The Fourth of July marks the independence of the United States of America and gives all Americans pause to remember those who have sacrificed their lives, their freedom and witnessed the horrors of war firsthand.

For one Vietnam veteran — former Green Beret Michael Duane Friedinger, 73, of Pekin — the memories are vivid. He and his buddies parachuted from planes into enemy territory under the cover of darkness not knowing what might await them at the landing zone. Many did not return home from the war-torn country alive. Many died near him in battle. Some have never been seen again.

Friedinger’s Army career was cut short by a bullet that he still carries in his body. He is a disabled veteran.

“I spent almost three years over there — ’67, ’68 and ’69,” said Friedinger. “One hundred sixty-eight of us went over and only 27 of us came back.

“I was with the 101st Airborne — jumping out of those planes. I was all over. Five minutes before we jumped, they told us what our mission was — behind enemy lines.”

Friedinger recently built a memorial to all who have fought and served in the military. It is in the hallway outside his apartment door so that others can see it. The backdrop for the memorial is “The American Veterans Disabled for Life Memorial” flag bearing the emblems of the Army, Navy, Marines, Air Force and the Coast Guard.

The American Veterans Disabled for Life Memorial is in Washington, D.C. It honors veterans of the armed forces who were permanently disabled during their service to the nation. Congress adopted legislation establishing the memorial on Oct. 23, 2000, according to the National Parks Service website.

Friedinger said he stumbled across figurines at Walmart prior to Memorial Day — one of a soldier carrying a wounded soldier, one of a cross with boots and a helmet, and the third with a kneeling soldier praying at a cross marking the grave of another soldier. That gave him the idea for a memorial. Blank dog tags are draped around the necks of the soldiers and are hanging on the flag. They represent his fallen friends and some who remain missing.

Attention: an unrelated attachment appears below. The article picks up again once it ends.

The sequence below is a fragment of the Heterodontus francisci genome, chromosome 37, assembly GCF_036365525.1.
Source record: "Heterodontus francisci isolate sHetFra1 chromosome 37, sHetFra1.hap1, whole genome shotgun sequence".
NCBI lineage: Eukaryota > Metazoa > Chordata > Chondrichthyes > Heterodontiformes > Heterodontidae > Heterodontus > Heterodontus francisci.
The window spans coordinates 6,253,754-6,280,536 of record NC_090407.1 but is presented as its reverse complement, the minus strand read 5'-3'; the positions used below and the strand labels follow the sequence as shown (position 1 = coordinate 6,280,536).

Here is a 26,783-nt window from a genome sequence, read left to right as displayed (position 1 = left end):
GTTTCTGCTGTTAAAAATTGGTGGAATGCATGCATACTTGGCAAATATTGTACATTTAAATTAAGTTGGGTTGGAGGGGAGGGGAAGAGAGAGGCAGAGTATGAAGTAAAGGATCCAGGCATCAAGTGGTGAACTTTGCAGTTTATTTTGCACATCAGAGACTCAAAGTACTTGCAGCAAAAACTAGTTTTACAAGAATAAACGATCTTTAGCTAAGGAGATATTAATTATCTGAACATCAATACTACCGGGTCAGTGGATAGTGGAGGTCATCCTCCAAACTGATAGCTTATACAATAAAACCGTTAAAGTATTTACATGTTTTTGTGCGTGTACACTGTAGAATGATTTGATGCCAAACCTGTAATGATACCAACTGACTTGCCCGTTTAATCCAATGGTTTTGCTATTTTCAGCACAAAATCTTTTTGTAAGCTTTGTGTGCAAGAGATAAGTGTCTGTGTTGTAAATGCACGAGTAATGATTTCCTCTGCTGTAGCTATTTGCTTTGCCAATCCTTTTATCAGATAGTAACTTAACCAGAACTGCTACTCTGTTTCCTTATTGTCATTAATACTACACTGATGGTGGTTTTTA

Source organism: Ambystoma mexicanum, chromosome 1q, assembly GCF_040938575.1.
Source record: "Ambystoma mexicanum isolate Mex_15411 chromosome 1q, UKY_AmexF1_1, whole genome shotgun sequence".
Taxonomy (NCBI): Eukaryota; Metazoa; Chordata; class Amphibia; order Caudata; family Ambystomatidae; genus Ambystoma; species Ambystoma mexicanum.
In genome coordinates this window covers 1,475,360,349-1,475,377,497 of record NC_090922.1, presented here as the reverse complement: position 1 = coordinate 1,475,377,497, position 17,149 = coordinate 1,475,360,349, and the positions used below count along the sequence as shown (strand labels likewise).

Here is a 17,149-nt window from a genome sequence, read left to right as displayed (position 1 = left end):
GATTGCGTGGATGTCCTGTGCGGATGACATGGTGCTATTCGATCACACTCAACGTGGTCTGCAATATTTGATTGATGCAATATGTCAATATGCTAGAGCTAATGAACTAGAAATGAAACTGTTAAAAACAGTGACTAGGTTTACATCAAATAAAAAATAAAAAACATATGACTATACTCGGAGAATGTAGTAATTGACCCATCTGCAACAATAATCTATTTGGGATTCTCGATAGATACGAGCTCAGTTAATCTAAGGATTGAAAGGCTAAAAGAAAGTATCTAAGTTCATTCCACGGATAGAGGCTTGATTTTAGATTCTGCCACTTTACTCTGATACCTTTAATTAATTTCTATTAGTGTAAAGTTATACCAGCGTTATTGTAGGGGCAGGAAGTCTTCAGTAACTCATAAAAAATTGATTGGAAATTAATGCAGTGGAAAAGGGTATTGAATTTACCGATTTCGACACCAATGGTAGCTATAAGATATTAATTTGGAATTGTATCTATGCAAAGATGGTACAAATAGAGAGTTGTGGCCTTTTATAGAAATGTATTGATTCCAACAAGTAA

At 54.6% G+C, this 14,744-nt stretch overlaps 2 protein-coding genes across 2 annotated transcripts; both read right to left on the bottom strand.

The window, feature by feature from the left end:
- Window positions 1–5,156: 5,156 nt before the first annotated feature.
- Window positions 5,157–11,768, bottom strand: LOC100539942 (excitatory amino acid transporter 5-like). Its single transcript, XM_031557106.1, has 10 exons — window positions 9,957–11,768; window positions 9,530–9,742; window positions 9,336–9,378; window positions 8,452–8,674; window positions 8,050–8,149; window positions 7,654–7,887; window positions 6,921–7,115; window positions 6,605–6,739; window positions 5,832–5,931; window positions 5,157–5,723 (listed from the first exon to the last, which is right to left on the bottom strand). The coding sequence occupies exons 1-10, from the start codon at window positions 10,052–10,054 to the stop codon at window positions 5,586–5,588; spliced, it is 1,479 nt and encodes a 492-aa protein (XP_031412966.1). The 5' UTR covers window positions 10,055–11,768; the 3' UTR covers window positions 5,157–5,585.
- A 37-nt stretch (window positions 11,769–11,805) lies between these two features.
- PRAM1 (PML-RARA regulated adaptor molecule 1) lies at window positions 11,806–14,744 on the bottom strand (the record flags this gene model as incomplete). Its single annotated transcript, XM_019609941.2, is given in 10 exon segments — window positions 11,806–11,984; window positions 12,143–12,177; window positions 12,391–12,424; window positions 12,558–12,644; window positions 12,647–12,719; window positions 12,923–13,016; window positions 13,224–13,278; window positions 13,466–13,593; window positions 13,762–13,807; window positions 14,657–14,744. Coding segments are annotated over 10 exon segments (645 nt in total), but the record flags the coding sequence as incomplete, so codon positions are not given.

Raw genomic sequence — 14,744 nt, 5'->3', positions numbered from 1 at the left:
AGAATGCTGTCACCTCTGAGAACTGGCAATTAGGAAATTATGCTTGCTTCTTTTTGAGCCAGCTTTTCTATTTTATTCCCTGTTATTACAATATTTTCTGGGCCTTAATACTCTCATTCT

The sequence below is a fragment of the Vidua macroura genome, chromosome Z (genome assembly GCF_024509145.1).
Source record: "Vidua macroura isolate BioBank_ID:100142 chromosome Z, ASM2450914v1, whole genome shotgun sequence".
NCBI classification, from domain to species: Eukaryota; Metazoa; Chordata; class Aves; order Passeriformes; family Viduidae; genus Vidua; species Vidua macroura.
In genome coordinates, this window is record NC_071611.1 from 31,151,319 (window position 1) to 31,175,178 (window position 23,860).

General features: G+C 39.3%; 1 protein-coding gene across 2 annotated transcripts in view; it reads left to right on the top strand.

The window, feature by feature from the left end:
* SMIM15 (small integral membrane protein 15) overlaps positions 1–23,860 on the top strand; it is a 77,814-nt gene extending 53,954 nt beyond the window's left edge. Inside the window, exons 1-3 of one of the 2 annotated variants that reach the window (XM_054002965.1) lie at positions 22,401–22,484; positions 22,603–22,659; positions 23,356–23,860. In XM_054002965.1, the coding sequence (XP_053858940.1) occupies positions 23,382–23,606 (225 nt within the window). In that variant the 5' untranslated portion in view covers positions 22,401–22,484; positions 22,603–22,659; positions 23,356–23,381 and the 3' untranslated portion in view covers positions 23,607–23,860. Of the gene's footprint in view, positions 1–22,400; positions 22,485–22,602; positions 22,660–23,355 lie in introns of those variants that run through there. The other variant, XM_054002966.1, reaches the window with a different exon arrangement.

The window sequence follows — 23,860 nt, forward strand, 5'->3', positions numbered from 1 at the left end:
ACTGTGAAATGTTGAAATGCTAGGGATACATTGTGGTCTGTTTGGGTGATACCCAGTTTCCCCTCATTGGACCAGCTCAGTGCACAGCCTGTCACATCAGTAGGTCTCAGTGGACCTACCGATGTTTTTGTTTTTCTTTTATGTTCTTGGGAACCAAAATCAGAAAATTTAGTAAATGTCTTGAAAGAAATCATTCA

At age 16 or 17, Friedinger joined the Army. He grew up in Pekin and got into trouble with the law when he stole a motorcycle.

“I volunteered,” said Friedinger. “I was on my own since I was 7 years old — a bad kid I guess.

“I joined a motorcycle gang and got in some trouble. The judge said, ‘I’m going to let you go this time, but if I was you and you’re going to fight, why don’t you join the service and fight for our country?’

“So I took her up on it, and that’s where I went.”

Friedinger has memorabilia from the war — his Green Beret ring and Army ring, among other things. But he lost his Green Beret hat and uniform and many other items in a house fire in South Pekin.

Friedinger is on the waiting list for the Honor Flight Program. He has been waiting for his turn for several years. Friedinger said he will be buried with other heroes at Camp Butler National Cemetery in Springfield.

Had he not been injured, Friedinger would have made the Army a career. The freedom he fought for and his friends died for means a lot to him.

“It’s hard to really say how it feels, but you know I lost a lot of friends,” said Friedinger. He said at one time he was already on a beach and other landing vehicles were bringing in more troops when a shell hit one of the transports squarely killing everyone on board, some friends of his. He said he saw a lot.

Despite the loses he experienced, Friedinger said he has no regrets in serving his nation.

“I loved it,” he said. “I loved jumping out of those planes, but not at night.”